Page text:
DailyTech reports testers of Windows Vista SP1 are getting mixed results. In some areas the SP1 does better but unfortunately it introduces problems in others:
One key question on Windows Vista users' minds is exactly how does Windows post SP1 measure up against the initial copy of Windows Vista in terms of performance. In initial testing at CNET Labs, the results are in, and they are rather mixed. Testers found that while SP1 improves performance under some condition, it actually decreases performance under others. For the most part, testers concluded, few will notice the difference between the base installation and an SP1 installed system.
Vista does offer bundled updated third party drivers which do upgrade performance significantly, but most of these were already available. Customers who have kept current with Window's Updates and their third party driver updates will find little new here, and thus will see no real performance change. Microsoft definitely can take credit in a big picture sense for providing improved performance, though, as it has been devoting considerable resources to helping third party vendors make their products better compatible with Windows, gradually improving performance over the last year.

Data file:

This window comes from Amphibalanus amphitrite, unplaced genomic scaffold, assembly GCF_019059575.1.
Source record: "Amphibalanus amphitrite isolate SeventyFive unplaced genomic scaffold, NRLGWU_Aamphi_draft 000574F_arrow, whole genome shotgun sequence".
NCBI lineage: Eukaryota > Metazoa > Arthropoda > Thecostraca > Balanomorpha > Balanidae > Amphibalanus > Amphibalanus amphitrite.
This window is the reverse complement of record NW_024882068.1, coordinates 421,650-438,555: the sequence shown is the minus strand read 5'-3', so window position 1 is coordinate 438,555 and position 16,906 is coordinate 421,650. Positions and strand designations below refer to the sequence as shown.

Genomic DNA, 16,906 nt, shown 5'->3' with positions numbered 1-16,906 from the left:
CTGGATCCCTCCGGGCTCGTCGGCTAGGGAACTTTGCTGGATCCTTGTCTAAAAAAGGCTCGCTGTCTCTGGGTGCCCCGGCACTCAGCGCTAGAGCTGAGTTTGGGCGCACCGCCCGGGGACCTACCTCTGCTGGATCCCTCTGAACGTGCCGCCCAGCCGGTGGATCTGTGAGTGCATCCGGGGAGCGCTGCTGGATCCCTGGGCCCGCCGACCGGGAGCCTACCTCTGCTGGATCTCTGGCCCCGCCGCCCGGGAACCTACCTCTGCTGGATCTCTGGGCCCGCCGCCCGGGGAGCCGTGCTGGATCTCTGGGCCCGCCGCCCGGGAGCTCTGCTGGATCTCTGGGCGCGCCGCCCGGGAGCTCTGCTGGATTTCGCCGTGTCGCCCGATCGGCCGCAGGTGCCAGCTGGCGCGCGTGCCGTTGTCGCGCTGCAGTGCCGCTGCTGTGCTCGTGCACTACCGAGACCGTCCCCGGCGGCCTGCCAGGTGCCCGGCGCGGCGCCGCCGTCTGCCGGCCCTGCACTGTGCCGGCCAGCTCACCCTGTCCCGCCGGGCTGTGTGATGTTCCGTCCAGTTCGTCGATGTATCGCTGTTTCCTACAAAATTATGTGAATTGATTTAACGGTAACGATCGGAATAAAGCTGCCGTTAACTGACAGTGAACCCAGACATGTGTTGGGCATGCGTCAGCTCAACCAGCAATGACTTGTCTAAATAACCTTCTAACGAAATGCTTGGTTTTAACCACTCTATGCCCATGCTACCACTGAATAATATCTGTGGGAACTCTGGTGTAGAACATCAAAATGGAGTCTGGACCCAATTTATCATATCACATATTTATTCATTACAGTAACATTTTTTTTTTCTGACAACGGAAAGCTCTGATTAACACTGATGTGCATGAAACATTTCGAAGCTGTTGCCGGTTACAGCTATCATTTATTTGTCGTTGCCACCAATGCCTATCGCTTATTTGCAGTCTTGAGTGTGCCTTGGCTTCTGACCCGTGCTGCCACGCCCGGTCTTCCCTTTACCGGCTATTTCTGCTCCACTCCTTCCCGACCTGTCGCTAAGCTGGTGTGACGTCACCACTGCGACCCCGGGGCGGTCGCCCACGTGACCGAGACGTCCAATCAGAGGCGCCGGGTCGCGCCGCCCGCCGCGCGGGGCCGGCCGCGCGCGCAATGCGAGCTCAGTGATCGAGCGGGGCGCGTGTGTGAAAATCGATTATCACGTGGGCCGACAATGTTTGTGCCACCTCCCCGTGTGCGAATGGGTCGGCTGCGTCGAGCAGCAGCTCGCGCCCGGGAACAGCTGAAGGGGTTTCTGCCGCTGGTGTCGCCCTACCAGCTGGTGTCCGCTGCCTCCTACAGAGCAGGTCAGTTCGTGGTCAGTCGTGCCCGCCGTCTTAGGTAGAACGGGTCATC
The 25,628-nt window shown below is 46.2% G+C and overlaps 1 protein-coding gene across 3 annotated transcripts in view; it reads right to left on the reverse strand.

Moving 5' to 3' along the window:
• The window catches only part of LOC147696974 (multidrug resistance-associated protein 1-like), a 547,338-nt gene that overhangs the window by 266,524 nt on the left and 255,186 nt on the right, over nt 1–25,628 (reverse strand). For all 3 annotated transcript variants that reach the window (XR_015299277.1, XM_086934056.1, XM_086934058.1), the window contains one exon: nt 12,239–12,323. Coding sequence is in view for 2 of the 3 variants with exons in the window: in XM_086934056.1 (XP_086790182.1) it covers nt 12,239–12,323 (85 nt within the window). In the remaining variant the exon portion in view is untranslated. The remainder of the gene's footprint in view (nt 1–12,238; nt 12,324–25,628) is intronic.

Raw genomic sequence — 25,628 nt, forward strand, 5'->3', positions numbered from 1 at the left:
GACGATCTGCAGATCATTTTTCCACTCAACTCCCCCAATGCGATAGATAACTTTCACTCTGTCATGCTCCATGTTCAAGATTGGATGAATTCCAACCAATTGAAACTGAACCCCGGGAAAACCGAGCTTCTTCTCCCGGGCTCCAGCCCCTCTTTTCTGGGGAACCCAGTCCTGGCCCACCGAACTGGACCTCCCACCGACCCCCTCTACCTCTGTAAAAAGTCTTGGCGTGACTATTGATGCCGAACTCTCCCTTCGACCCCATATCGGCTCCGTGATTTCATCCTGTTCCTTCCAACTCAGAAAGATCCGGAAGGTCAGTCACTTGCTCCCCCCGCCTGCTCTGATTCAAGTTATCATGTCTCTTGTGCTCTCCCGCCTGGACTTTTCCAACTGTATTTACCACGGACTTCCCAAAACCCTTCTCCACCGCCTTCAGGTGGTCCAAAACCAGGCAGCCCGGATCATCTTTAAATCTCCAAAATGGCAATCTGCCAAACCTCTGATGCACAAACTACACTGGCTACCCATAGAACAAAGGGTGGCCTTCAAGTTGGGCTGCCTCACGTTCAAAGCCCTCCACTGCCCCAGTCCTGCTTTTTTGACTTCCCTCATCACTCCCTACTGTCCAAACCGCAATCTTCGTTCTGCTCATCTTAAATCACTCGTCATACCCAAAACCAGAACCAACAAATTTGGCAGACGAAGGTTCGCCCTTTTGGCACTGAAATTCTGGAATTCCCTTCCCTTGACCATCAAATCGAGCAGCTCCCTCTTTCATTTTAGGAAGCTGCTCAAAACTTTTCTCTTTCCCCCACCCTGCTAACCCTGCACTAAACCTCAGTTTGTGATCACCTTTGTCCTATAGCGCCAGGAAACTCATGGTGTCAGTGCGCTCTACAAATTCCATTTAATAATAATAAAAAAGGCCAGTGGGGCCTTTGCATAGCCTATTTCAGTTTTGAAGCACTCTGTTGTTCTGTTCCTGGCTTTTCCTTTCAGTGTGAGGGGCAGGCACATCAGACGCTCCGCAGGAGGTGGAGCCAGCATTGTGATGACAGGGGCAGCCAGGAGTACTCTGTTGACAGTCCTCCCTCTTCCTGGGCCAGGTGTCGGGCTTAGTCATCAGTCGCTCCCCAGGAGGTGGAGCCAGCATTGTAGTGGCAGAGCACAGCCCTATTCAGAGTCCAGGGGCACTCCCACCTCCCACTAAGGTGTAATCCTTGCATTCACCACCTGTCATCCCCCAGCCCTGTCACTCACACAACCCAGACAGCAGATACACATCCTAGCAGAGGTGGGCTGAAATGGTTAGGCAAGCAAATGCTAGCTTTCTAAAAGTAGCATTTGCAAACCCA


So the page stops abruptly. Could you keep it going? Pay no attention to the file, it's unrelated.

Probably the single biggest changes in performance have to do with file copying. Windows XP used an cached I/O mode to improve write times. Windows Vista on the other hand used a slower predominately uncached I/O system. The upgrade to SP1 adds caching back into the mix, which in most cases, testers discovered, improves results.
On the other side of things, the SP1 update has somehow created a performance degradation in copy times to external USB 2.0 hard drives. Something is going wrong in Windows Vista SP1 during USB copies, and the issue is currently under investigation. Meanwhile Windows Vista SP1 takes a 40 to 50 percent performance hit in this type of file copies, when compared to base Windows Vista.